Most of us may think of a paramedic as a healthcare professional who works primarily in a pre-hospital environment, usually as part of an emergency medical services (EMS) team. That is changing. Hospital executives are laser focused on readmissions, especially for congestive heart failure (CHF) patients. CHF is the number one reason for hospital admissions. Typically, CHF patients express symptoms of ankle swelling or dizziness, are sent to the ER, become admitted to a cardiac floor of the hospital, stabilize, and are discharged in a few days. Within 30 days, 25% of them are readmitted with the same symptoms as before. Readmissions are costly and produce a negative quality of life for patients and families.
The Centers for Medicare & Medicaid Services (CMS) has been implementing financial penalties for hospitals with above average readmissions. Hospitals are now taking proactive steps to prevent unnecessary readmissions. One of the measures is to deploy paramedics to the residence of a CHF patient instead of the standard practice of dialing 911 and sending the patient to the ER. Paramedics can often intervene for the patient and prevent hospitalization. For example, he or she might inject a diuretic to reduce swelling of the ankles.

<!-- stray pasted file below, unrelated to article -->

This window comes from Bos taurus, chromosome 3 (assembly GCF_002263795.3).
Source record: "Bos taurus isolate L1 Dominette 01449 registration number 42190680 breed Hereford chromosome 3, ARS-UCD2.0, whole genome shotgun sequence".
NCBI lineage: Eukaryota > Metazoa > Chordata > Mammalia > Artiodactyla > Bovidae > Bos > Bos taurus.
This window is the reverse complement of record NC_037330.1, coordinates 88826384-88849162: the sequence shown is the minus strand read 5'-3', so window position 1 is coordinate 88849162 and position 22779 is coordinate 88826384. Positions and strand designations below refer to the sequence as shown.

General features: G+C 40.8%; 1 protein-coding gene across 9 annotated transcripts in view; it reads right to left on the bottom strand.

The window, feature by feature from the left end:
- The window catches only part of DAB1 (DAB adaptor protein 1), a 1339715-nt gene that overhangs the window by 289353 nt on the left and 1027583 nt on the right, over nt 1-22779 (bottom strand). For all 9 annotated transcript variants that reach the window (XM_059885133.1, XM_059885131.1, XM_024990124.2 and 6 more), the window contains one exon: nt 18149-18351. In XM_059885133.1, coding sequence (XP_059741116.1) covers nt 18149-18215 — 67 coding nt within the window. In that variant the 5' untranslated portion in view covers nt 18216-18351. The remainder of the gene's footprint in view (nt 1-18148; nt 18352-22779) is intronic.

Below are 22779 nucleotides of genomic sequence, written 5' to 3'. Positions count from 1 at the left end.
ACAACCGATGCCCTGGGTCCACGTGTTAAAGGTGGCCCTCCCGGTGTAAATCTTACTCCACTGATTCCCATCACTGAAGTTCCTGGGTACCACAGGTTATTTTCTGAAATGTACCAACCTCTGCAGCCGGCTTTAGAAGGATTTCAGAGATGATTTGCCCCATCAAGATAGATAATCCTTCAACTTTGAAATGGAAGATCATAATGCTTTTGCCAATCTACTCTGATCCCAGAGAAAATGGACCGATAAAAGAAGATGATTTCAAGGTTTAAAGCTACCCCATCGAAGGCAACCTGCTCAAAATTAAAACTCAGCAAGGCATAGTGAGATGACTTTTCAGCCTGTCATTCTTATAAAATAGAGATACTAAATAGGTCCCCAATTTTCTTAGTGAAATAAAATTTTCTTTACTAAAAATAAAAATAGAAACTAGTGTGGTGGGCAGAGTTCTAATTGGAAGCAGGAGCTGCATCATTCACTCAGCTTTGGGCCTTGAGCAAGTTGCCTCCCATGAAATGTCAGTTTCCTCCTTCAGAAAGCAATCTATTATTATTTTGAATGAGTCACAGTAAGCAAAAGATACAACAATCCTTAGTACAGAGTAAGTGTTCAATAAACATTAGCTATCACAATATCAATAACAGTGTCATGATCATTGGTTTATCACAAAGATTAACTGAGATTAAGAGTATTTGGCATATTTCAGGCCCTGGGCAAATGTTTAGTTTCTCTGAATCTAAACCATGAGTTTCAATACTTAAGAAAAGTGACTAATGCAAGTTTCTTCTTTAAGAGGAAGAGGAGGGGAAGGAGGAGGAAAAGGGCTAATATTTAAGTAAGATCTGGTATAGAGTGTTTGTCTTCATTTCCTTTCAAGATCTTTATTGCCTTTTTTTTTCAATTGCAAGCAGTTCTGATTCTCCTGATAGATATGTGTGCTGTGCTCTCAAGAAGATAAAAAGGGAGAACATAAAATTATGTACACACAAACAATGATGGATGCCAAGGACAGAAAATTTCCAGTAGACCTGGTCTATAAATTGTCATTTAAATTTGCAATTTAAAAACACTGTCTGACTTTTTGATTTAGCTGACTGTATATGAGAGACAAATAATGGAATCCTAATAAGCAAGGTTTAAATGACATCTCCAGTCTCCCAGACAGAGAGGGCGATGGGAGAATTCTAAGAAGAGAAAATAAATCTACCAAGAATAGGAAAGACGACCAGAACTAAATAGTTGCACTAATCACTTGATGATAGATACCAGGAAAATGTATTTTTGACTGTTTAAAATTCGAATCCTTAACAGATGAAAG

A WSJ article this week said that Avoiding the hospital is good for everyone — including hospitals (see Paramedics Aren’t Just for Emergencies). Under the rapidly expanding Accountable Care Organization (ACO) model, hospitals get a fixed reimbursement per patient for those in their care. Under the new model, readmissions generate no additional revenue, but they do generate additional cost. This is a 180 for hospitals and is a win win for all.
If you are interested in CHF and hospital readmissions, see Health Attitude. If you are deeply interested, please see my doctoral dissertation:
Cardiac telemonitoring for the reduction of hospital readmissions for congestive heart failure patients, by John R. Patrick, March 28, 2014.